By Mitch101 on 11/23/2009 3:05:35 PM , Rating: 2
They didn't break the console the console will still play games but not online.

Abingdon IP or list of attorneys here:

A whois reveals the only attorney listed is also the domain registrar also.

Po-Dunk operation thats getting more press than it should. Probably hoping to get a settlement, collect a bunch of peoples info, and make a name for itself.

RE: Bunch o' babies
By webdawg77 on 11/23/2009 3:07:02 PM , Rating: 2
"In addition, your use of the Service is subject to your compliance with the Code of Conduct ( and its successors). You agree that we may also discontinue your access to the Service if you do any of the following while connected to the Service:"

From Section 5 via

RE: Bunch o' babies
By Soodey on 11/23/2009 6:44:04 PM , Rating: 5
Few people here have problems with them blocking access to xbox live; it makes sense and they have every right to do that. But to remove/break features from the console that don't require access to their online service (Media Center) and intentionally corrupting users saves and preventing future saves ultimately rendering the console useless as a gaming machine is the problem I, and I assume many others, have with this whole ordeal.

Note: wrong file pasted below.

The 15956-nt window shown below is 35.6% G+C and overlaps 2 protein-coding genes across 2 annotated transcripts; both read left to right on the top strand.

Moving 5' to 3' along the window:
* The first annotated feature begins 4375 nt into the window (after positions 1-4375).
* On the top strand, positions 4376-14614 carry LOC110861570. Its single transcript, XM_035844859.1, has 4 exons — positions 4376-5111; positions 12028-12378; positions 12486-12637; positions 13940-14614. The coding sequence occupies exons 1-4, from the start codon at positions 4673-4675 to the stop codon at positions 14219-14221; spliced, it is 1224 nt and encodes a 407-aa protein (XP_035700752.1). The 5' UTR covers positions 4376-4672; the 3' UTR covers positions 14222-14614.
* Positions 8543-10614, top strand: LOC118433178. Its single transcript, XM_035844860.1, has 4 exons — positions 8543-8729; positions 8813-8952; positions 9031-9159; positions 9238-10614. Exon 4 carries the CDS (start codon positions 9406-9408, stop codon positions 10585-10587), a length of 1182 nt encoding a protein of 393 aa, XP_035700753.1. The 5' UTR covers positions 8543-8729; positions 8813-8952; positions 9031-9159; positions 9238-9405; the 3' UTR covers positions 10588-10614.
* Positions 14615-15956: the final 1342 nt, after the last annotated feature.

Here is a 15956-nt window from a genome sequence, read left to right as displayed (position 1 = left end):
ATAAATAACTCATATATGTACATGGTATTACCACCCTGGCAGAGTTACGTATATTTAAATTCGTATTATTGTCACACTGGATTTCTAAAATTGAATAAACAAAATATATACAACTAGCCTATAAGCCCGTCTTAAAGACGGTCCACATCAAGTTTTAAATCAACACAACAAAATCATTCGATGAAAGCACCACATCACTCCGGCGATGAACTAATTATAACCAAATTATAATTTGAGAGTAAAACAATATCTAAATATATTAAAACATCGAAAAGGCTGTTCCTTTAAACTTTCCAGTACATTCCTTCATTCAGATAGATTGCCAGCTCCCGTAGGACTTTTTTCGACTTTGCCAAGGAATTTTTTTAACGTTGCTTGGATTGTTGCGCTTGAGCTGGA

RE: Bunch o' babies
By Kahnivorous on 11/26/2009 5:19:02 PM , Rating: 2
I seem to remember quite a few console fan boys making hateful comments about PC fan boys and how they hacked and jacked themselves in to the gaming minority. And, I remember them saying it was the PC gamer that made game creators favor Console over PC.

The difference between PCs and Consoles is the control. Because Consoles are extremely simple by design, they can be easily controlled compared to PCs. Any Console maker that says otherwise is flat out misleading you.

EULA or not, Consoles give them more control over what you play, how you play, and make them filthy rich while doing it.